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Iconic Figure # 1: CO2 trends

By: Dr. Ricky Rood, 9:49 PM GMT on July 27, 2007

Iconic Figure # 1: "Keeling" CO2

In my class I have a set of figures that I call the "iconic figures" of climate change. There are only a handful of them, and they are the figures that I think all of my students should be aware of and understand. One of the exercises that I suggest for my students is to write a figure caption for each of the figures. (Perhaps an extended figure caption.)

Here is the first figure, which has been mentioned by a number of people commenting on recent blogs. This is often known as the "Keeling curve," named for the C. David Keeling who started to take CO2 observations at Mauna Loa in 1958. These data are now taken and maintained by NOAA's Earth Systems Research Laboratory, Global Monitoring Division. This web site is excellent, provides references, as well as access to the observations. Here is a recent update of the Keeling Curve.

Figure 1: Carbon Dioxide at Mauna Loa Observatory.

There are two obvious things in this record. The first is that there is a steady upward trend of CO2. The second is that there is an annual oscillation of CO2. What is not so obvious on this scale is that the amplitude of the annual cycle is increasing. Here is a link to the NOAA site which has much more information on this figure, as well as global averages and numbers of how much the CO2 increases each year.

The steady upward trend is mostly attributed to the release of CO2 by fossil fuel burning. There has been significant effort to account for all of the sources (and sinks) of carbon dioxide, and the increase both correlates with the increased burning of fossil fuels, and it is generally consistent with amounts that are estimated based on fuel consumption.

Some have criticized the use of these particular observations because they are at Mauna Loa, which is a volcano. While this is true, the observatory at Mauna Loa was chosen because, to a very good approximation, it sees clean maritime air. This is constantly checked. One way it is checked is to calculate trajectories to see where the air being sampled comes from. Here is a link to recent trajectory calculations. If there is active volcanism, then is accounted for in the data quality control. It is found, more and more, that the air at Mauna Loa sees emissions and pollution from Asia. This is much more likely than seeing local volcanism.

There has been some significant effort to calculate the CO2 emissions from volcanoes. In the recent time, last 100 years, this amount is estimated to be more than 100 times smaller than that from fossil fuels. Here is the link to the USGS web site on volcanoes. With satellites and other observing systems, there are not any volcanoes in some hidden part of the world that are unknowingly spewing large amounts of CO2 or SO2 or aerosols into the atmosphere. Really.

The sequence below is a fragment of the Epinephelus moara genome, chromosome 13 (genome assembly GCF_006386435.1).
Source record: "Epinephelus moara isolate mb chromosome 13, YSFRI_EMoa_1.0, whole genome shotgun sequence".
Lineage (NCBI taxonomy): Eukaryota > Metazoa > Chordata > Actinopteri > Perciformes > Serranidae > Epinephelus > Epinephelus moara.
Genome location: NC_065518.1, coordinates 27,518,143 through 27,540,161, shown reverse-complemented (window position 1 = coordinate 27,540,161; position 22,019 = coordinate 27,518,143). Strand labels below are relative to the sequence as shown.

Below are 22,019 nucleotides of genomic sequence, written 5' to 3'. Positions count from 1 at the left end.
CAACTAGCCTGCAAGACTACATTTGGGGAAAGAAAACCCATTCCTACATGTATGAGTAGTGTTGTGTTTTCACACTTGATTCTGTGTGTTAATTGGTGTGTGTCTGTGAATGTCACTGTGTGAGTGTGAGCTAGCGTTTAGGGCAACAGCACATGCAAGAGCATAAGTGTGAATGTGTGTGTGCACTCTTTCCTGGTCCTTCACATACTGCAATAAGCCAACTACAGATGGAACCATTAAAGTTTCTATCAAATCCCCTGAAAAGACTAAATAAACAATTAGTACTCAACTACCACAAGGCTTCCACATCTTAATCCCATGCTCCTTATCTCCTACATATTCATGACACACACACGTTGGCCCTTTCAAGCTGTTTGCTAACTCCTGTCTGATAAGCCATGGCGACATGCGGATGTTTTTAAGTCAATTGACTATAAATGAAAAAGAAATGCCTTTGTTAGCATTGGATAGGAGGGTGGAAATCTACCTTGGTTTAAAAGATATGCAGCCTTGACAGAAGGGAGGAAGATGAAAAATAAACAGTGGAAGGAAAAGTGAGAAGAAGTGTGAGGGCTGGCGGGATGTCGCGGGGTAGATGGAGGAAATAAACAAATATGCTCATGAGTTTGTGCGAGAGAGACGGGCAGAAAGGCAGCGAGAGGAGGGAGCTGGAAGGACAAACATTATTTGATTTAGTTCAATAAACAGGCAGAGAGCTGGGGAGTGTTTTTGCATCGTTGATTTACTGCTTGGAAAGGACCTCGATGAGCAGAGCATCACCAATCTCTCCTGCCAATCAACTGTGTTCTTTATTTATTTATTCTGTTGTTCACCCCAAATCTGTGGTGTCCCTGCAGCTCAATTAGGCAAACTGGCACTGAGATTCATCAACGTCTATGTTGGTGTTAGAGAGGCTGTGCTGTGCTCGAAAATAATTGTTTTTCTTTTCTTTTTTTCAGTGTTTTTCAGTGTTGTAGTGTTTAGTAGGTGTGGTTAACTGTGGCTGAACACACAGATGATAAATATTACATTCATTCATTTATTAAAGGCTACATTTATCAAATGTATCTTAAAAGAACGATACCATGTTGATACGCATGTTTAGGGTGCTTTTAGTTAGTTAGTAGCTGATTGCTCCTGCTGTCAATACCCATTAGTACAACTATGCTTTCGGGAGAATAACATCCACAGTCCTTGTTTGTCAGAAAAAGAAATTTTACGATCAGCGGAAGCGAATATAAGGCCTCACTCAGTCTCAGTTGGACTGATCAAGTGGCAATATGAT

Back to the Keeling Curve: The annual cycle in the CO2 is caused by the "breathing" of the terrestrial biosphere; that is, plants. Plants use CO2, and when the northern hemisphere blooms in spring and summer, the plants take up CO2. In fall and winter, there is release of biospheric CO2.

Not completely obvious in this figure, but more obvious in stations from high northern latitudes, the amplitude of the annual cycle is increasing. This increase is directly correlated with the "greening" of both North America and Siberia. Because of the warming at higher latitudes, there is greater growth of trees (easily measured by satellites). This greater growth takes up more CO2. On one hand, this increased "breathing" is consistent with the predictions of global warming; hence, it is part of the finger print that contributes to the validation of the theory. On the other hand, some have maintained that the increased biological activity would "take up the extra CO2." There seems to be no evidence to support this assertion, and the observations suggest that increased biological activity cannot keep up - at least on the time scales we have observed.

While it is possible to substantiate that the Mauna Loa station is not, in general, contaminated by local pollution, this substantiation is not generally accepted as adequate. It needs to be validated. One way to do this is to take observations at many other sites. Here is a list of other sites in the carbon observing network. If you were to study the observations from these sites, you would see a consistent signal. CO2 is increasing; there is biological breathing, and the amplitude of the breathing is increasing. However, the amount of CO2 does vary, especially as a function of latitude. This variation reflects a number of items. First, it reflects the enhanced emissions of the industrialized nations. Second, since these stations are located primarily in the northern hemisphere, there is more CO2 in the north than the south. This difference between the hemispheres can be used to estimate how long it takes the two hemispheres to mix.

I will leave it there. Wait for comments, and ask - what are the differences between the northern and southern hemispheres in terms of CO2?


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